WADE WINGLER:  Today on Assistive Technology Update, I’m glad to have turning me via Skype, a friend of mine, Daniel McNulty, who’s the state project director for PATINS. Anywhere go to talk about PATINS, what that is and what they do, and we’re going to spend some time today talking about assistive technology and how it relates to the IEP process in K-12 education. But before we jump into all that, Daniel, are you online?

DANIEL MCNULTY:  I’m here, yes, Wade.

WADE WINGLER:  Good, hey, thank you. I know you have a busy afternoon. I appreciate you taking some time out of your schedule. We’re both in Indiana and we’re saying some of our first snowflakes of the year right now. So it’s a wonder we can even get on the phone and say anything intelligible today with this early years now. Are you staying warm?

DANIEL MCNULTY:  I am now. I’ve had my heater on all day in my office, but right at the moment on one.

WADE WINGLER:  Good, excellent. Daniel, event on the show before, and in fact if people are interested in going back, we did and upset almost 2 years before where we talked via Second Life and did a very interesting interview. In fact, I’ll stick a link in the show notes back to that, so if folks are interested in seeing what you guys are doing with Second Life, I think that’s an interesting way to spend some time. Other than that, tell me a little bit about yourself and PATINS And what you guys as a group do for folks here in Indiana.

DANIEL MCNULTY:  Sure, my pleasure. I guess I started out in this field as a paraprofessional in a big brother and the Big Brothers, Big Sisters program. Then I started a small business providing behavioral services to young kids on the autism spectrum. I eventually moved into a full-time teaching position in a K-6 classroom where I primarily served students with low, mild to severe disabilities, and then I serve as a Northeast Regional Site Coordinator for the patterns project. I did that for six years up in the northeast part of the state.

I’m currently in my second year as the state director of the PATINS Project. So the PATINS Project is essentially a statewide resource that’s available to all Indian a public, K-12 schools. We are considered by the state to be a sole-source provider, accessible and instructional materials and assistive technology.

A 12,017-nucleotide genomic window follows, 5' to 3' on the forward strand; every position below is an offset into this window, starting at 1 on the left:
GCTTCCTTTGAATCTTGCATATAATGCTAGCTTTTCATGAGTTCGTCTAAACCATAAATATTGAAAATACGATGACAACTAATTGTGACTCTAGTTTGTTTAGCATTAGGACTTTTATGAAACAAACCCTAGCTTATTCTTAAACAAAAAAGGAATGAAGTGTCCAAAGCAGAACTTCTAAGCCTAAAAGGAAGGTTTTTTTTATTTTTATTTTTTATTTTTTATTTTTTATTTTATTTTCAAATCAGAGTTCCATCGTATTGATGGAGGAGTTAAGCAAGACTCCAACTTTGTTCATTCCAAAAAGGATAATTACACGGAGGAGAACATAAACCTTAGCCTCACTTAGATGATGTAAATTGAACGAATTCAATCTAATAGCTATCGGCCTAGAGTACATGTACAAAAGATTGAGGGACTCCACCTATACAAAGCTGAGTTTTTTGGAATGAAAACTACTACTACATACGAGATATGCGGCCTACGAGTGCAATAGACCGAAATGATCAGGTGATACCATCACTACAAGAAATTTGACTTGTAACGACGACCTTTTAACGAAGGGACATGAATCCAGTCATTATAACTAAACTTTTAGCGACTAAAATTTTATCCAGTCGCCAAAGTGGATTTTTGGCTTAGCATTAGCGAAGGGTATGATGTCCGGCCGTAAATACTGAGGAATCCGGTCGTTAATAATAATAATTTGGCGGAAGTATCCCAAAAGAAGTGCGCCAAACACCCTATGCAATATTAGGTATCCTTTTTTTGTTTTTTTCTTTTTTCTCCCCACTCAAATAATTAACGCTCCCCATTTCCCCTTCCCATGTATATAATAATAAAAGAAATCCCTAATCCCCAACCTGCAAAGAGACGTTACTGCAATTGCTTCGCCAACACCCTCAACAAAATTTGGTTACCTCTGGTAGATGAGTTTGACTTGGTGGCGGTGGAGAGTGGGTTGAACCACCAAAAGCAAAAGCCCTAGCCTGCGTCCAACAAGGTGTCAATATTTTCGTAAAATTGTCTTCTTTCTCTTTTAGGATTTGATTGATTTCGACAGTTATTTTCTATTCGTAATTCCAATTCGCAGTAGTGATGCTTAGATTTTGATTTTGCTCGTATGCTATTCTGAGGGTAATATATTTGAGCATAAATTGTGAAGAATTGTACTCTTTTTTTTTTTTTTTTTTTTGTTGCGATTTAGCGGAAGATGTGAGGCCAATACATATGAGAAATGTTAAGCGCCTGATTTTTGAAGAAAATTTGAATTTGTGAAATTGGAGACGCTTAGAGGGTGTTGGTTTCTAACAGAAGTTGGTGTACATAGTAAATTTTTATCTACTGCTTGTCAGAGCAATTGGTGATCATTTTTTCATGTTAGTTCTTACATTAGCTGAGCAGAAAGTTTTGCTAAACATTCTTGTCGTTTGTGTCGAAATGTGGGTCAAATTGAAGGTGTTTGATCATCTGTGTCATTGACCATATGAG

So really what we do is we provide accessible instructional materials to districts, and then we also provided technical assistance, the professional development around the utilization of those materials, and then also training on the creation of accessible instructional materials and assistive technology. So we loan out pieces of assistive technology to go to trial, and we provide consultations to teachers. We have a refurbished computer program, and we do at least two, sometimes more statewide professional development events each year.

And everything we do and Indiana for public K-12 schools, we do at no cost to the schools. With one exception, that one exception is our stake conference each fall. We charge a very minimal fee for that conference, because we bring in a whole slew of national and international presenters, but all of our other services are at no cost to our schools.

WADE WINGLER:  I know that you guys spent a lot of time in the schools and helping educators get better with things like UDL and assistive technology. I know that you guys are rich resource for the state of Indiana when it comes to K-12 accessibility and curriculum development and all that kind of stuff as it relates to students with disabilities. Does every other state have a similar project, where are guys fairly unique and what you do?

DANIEL MCNULTY:  That’s really great question. It’s actually a question I get quite a bit from folks who are either in Indiana and moving out of the state, or from people in other states have come to maybe one of our trainings or something like that. The answer is there are other organizations and other states that are somewhat similar to PATINS. PATINS is specific to Indiana, and so other organizations and other states might be a little different. They might work little different, they might be funded a little differently. Some of their services might not be free, some of them might have a cost associated with them. The way that their accessible instructional materials work in other states might be completely different. That’s one area where I think Indian is fairly scenic. The way out Indiana Center for Accessible Materials works, which is part of PATINS, is quite different than what I’ve seen in most other states. It’s kind of a one-stop shop in the state of Indiana where lots of different accessible formats can come from. The answer is yes and no. There may very well be something in other states, it just may be a little bit different.

WADE WINGLER:  Excellent, and I would encourage you, if we have listeners who are interested in finding a local resource if they’re out of Indiana to email us, and we’ll work with you guys to try to help them find somebody if they are looking for a local resource. For the sum okay?

DANIEL MCNULTY:  Certainly, yes.

WADE WINGLER:  Great. So our topic today is about assistive technology in the IEP process. I know that a lot of parents listen to this show as well as professionals in the field of assistive technology, especially educators. Can you give me a few words about the IEP process and how assistive technology may or may not fit into that?